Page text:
Ireland's warmest and driest region is also one of its most popular vacation destinations. Visitors to Kilkenny and the South East enjoy the quaint and picturesque seaside towns and fishing villages which typify this corner of the Emerald Isle. As with Wicklow to the north, Ireland's ancient history is strongly felt here, and the ruins of castles, churches and abbeys are likely to feature on most local tour itineraries. Use this page to find the South East most popular tourist destinations, as well as delving deeper into its hidden treasures.
The main attraction of the South East, for Irish people at least, is the more stable weather of the region. During the summer months, you'll find the beaches of Waterford and Wexford to be hives of activity.
History plays a large part in the formation of the other, non-seasonal, attractions of the South East. Ancient Christian settlements, medieval castles & towns are dotted throughout. The jewel in the crown here though, if you'll pardon the pun, is the House of Waterford Crystal—a tour through the world's most famous Crystal makers.
Ireland has more than its fair share of outstanding archaeological sites, but the Rock of Cashel is arguably the most impressive. The 'rock' from which it takes its name is, in fact, a limestone hill, covered in luscious green, rising from the plain which characterises the surrounding area. The word 'cashel', by contrast, is derived from the Irish Gaelic word caiseal, meaning stone fortress.
In both respects, the Rock of Cashel lives up to its title. The rock itself is vast and imposing, and one can only imagine the difficulties it would have posed for attackers throughout the ages who had designs on the stone fortress above. The masonry of the fort itself is no less spectacular and is remarkably well preserved almost a full millennium after its original construction.
The history of the site itself is long and varied. First used as a base for Welsh invaders, the Eóghanachta clan, who would become kings of this region of Ireland. The clan, and hence the rock, have been closely associated with St. Patrick (considered by many historians to be a Welshman), earning Cashel's pseudonym, St. Patrick's Rock.
Although under Eóghanachta rule, Cashel would rival Tara as Ireland's centre of power, it was wrested from their control in the Tenth Century before being presented to the Church in 1101. The site would change hands many times again in the centuries to follow, giving rise to the various buildings whose remains now occupy it.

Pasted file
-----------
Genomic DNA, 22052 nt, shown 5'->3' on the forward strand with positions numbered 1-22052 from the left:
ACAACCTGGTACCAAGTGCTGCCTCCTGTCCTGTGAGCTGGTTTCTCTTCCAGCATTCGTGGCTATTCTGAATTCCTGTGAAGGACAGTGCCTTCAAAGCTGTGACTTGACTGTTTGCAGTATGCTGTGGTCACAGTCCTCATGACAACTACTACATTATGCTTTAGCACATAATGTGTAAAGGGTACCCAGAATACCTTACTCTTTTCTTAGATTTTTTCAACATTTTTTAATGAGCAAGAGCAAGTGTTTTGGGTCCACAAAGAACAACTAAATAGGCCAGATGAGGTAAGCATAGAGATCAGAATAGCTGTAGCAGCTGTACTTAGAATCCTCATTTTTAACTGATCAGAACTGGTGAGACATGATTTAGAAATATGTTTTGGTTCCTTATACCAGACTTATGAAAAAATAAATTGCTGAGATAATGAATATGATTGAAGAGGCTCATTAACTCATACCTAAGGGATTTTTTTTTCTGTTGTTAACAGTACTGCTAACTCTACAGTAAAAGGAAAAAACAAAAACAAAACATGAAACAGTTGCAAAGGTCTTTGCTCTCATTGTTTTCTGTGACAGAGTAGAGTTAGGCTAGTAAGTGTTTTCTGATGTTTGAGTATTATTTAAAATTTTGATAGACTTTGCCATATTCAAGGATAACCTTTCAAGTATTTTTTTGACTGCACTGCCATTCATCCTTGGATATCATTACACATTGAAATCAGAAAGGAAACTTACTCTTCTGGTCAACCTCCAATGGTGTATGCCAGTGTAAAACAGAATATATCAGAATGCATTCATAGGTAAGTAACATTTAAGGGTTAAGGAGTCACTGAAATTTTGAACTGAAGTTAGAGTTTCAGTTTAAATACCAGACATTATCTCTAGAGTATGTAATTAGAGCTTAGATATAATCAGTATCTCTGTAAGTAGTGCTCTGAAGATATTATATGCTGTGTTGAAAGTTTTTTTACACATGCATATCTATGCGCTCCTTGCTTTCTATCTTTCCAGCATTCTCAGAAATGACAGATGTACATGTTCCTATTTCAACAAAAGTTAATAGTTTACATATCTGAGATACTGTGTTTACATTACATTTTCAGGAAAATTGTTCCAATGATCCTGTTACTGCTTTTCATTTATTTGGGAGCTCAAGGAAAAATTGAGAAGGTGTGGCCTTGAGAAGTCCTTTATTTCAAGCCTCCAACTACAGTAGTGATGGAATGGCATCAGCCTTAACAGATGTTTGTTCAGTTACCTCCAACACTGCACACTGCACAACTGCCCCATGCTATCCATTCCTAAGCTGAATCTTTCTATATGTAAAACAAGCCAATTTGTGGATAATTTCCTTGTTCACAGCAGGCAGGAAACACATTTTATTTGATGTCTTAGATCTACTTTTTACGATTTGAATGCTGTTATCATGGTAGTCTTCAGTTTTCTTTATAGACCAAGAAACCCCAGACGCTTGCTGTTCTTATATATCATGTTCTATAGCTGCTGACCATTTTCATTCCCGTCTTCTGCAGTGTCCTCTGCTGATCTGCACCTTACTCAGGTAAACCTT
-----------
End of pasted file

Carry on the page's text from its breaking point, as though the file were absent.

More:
The Rock of Cashel is just a five-minute walk from Cashel town.
Waterford Crystal is known the world over for its quality and, throughout a history which dates back to its establishment in the South-East of Ireland in 1783, it has been a landmark of its own in this part of Ireland. Today, Waterford Crystal is no less recognisable than its sister-brands, Wedgewood and Royal Doulton.
The visitor centre is a modern building on The Mall, a tour of which teaches visitors how crystal is made. Undoubtedly the most popular part of the tour is the blowing room, where the crystal glasses, vases, etc. are 'blown' into shape.
The visitor centre has a nice little cafe and is fully wheelchair accessible.
A picture-postcard Irish destination, Kilkenny has all the charm and all the history you could ask for. An ancient setting, with its castle and cathedral, it is home to many equally ancient pubs, where good craic and good live music are assured. Kilkenny also has lots of good restaurants to choose from. The city is a real hidden gem: although many first-time visitors don't put it at the top of their list, almost everyone who travels here is glad they made the journey.
Head for Market Cross carpark. Turn write at the main exit and walk straight down Parliament Street, then continue straight onto High Street. In three minutes, you will reach Kilkenny Tourist Office.
Like the Rock of Cashel, Tintern Abbey owes its heritage to Wales, founded as it was by the Earl of Pembroke in the Thirteenth Century for the benefit of its Welsh monk inhabitants. Today, there remains a Welsh counterpart with the same name.
Much of the original building still stands, including the cloister walls and crossing tower, as well as the chancel and transept chapels. But visitors will enjoy the surroundings at least as much as the abbey itself, with lakes, streams, woods and ruins providing distractions for all age groups. Perhaps most alluring of all is the Colclough Walled Garden, built over 200 years ago and restored since 2010.